History of Worship: Recommended resources
I. Overview histories and reference books
Oxford History of Christian Worship, ed. Geoffrey Wainwright and Karen Westerfield Tucker. Excellent one-volume scholarly overview of Christian worship across the centuries and around the globe. Articles written by Roman Catholic, Protestant, and Eastern Orthodox authors focus on theological, historical, and geographical topics.
The Complete Library of Christian Worship, ed. Robert Weber. Probably best described as an encyclopedia, these seven volumes feature discussions of worship from scriptural, historical, theological, and practical angles. Includes many primary-source texts. Emphasizes recapturing the richness of liturgical tradition for contemporary use.
The Study of Liturgy, ed. Cheslyn Jones et al. Features many short essays on historical eras of Christian worship and on important topics: initiation, the Eucharist, ordination, the daily office, music, and the Christian year. As with the Oxford History, contributors come from across the Christian spectrum.
Introduction to Christian Worship by James F. White. This is frequently used as a seminary textbook in classes on worship. It opens with a discussion of what is meant by worship and proceeds topically through liturgical time and space, church music, the service of the Word, and the sacraments.
A Brief History of Christian Worship by James F. White. Written in the same readable style as his Introduction, this is a short but clear survey of how Christians have worshiped from New Testament times to the present.
Liturgical Literacy by Dennis Smolarski, S. J. A useful short dictionary to have on hand when trying to navigate unfamiliar liturgical terms. It focuses on their use in current practice.
Bibliography of Christian Worship by Bard Thompson. Although now over 20 years old, this was at the time of its compilation the most complete guide to books and articles on the subject of worship and remains an excellent window into older literature on the topic.
II. Liturgical theology
Eucharist: Christ’s Feast with the Church; Baptism: Christ’s Act in the Church; and Calendar: Christ’s Time for the Church by Lawrence Hull Stookey. These books discuss their respective topics both historically and practically, with an eye toward improving current church practice.
Sunday Dinner: The Lord’s Supper and the Christian Life and Remember Who You Are: Baptism as a Model for Christian Life by William Willimon. Bishop Willimon focuses on these two sacraments practically and devotionally.
III. Primary sources
Documents of Christian Worship by James F. White. Presents a broad cross-section of documents from all Christian eras, as well as photographs and plans of worship spaces. Arranged topically rather than by era to correspond to White’s Introduction.
Liturgies of the Western Church by Bard Thompson. Includes services of Word and Eucharist for a number of eras and traditions, from Justin Martyr to John Wesley’s Sunday Service, with a helpful historical introduction to each service.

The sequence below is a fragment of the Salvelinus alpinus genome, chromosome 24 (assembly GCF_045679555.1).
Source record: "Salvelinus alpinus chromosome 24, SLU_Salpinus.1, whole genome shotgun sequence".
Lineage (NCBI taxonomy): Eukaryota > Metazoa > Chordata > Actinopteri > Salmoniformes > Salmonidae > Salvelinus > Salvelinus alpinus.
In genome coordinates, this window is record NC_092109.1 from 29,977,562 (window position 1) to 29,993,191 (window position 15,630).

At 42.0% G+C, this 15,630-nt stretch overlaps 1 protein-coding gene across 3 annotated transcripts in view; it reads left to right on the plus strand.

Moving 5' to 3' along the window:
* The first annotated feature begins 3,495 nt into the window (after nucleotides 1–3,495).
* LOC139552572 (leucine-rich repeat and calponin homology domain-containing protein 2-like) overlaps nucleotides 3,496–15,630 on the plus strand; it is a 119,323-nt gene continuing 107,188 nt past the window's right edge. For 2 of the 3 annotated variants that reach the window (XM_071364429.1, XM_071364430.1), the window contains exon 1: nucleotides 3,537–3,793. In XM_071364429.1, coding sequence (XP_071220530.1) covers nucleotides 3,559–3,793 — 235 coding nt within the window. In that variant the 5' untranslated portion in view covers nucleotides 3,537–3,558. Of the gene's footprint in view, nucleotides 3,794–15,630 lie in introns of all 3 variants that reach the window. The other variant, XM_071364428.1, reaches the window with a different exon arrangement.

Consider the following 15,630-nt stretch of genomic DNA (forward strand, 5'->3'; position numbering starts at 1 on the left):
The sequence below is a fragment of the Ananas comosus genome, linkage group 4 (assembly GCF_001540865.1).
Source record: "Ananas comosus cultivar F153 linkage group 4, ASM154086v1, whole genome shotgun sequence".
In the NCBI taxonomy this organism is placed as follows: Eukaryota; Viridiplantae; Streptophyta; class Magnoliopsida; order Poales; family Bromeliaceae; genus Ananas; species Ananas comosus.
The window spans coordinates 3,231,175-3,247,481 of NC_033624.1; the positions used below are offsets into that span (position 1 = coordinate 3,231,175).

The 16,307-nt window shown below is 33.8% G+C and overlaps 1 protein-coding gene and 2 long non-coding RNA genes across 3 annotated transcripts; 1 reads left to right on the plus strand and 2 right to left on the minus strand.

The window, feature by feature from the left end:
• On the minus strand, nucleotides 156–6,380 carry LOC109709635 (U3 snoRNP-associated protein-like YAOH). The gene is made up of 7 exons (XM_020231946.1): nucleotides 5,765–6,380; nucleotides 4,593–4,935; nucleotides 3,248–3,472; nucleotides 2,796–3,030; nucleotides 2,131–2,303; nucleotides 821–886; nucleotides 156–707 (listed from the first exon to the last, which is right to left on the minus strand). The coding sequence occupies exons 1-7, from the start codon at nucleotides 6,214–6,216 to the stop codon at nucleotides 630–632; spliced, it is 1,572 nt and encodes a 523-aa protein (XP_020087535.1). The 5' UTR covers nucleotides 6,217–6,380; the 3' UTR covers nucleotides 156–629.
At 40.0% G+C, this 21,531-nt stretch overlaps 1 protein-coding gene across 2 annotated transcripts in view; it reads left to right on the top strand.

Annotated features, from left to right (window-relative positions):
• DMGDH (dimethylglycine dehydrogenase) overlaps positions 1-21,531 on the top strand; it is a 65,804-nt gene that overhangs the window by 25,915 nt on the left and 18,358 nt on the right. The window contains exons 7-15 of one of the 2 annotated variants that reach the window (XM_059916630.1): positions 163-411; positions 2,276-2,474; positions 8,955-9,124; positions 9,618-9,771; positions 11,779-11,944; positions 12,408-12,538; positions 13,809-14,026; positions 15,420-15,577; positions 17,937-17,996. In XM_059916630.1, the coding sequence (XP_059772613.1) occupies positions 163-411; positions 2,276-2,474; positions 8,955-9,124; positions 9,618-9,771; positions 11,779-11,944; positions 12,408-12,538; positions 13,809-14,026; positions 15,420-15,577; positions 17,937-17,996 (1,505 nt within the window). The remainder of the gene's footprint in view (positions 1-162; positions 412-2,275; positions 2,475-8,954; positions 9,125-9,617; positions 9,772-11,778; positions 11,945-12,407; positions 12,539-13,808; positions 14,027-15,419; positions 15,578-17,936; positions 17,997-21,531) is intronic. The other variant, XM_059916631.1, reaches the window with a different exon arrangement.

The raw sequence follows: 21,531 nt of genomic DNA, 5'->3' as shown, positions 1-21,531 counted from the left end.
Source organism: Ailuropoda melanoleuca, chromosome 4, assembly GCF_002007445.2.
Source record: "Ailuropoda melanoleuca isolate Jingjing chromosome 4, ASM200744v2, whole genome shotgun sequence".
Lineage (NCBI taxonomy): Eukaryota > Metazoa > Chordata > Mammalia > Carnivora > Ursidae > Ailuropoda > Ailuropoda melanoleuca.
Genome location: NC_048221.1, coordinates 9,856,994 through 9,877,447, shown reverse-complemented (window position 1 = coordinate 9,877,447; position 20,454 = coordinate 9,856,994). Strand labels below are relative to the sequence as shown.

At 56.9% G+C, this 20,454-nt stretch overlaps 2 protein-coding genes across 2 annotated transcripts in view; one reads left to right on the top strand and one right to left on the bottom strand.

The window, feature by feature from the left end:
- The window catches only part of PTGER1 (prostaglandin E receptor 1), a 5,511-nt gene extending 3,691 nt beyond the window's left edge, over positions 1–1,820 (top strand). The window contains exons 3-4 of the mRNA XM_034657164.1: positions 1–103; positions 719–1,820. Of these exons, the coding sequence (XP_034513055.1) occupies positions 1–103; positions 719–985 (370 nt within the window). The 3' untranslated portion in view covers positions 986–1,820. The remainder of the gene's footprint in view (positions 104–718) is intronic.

Prayers of the Eucharist: Early and Reformed by R. C. D. Jasper and G. J. Cuming. Eucharistic prayers from the early church to the later Middle Ages, and (despite the “Reformed” in the title) from Lutheran, Anglican, and Calvinist liturgies from the Reformation until the eighteenth century.
IV. The early church and the Early Middle Ages
The Shape of the Liturgy by Dom Gregory Dix. This is a classic, and highly detailed, account of how the Eucharist developed during the first few Christian centuries.
Women in the Early Church by Elizabeth Clark. This book discusses all aspects of women’s roles in early Christianity, including their roles in worship.
The Early Church by Henry Chadwick and Western Society and the Church in the Middle Ages by R. W. Southern. These are the first two volumes of the Penguin History of the Church series, and both devote considerable space to issues of worship.
V. The High and Late Middle Ages
The Forms and Orders of Western Liturgy from the Tenth to the Eighteenth Century: A Historical Introduction and Guide for Students and Musicians by John Harper. Extensively detailed orders of service, with a special emphasis on how music was used in the liturgy.
The Stripping of the Altars: Traditional Religion in England, 1400–1580 by Eamon Duffy. Although the second part of this book focuses on changes made due to the Reformation, the first part is an evocative and detailed account of exactly what it felt like to be a medieval English worshiper, and why.
The Reformation of Ritual: An Interpretation of Early Modern Germany by Susan Karant-Nunn. Like Duffy, Karant-Nunn prefaces her story of Reformation changes with a thorough picture of pre-Reformation practice.
VI. Church music
The Story of Christian Music by Andrew Wilson-Dickson. Detailed historical account of church music from the New Testament to the twentieth century, full of pictures and primary-source excerpts.
A History of Western Music by Donald Jay Grout et al. Now in its eighth edition, this is a classic music history textbook that, due to the centrality of the church to Western musical tradition, extensively discusses the use of music in worship. CH
By The editors
[Christian History originally published this article in Christian History Issue #102+ in 2012]
A pilgrim’s Eucharist
In this excerpt from her autobiography, mystic and pilgrim Margery Kempe tells of her visit to the Holy Land and her desire to receive the Eucharist at various holy sitesMargery Kempe
Who led worship?
The wide variety of church leadership rolesJennifer Woodruff Tait
Of sermons and friars
Medieval devotion and preachingThe editors
What did the worship space look like?
Constantine changed church architectureJennifer Woodruff Tait
History of Worship Guide
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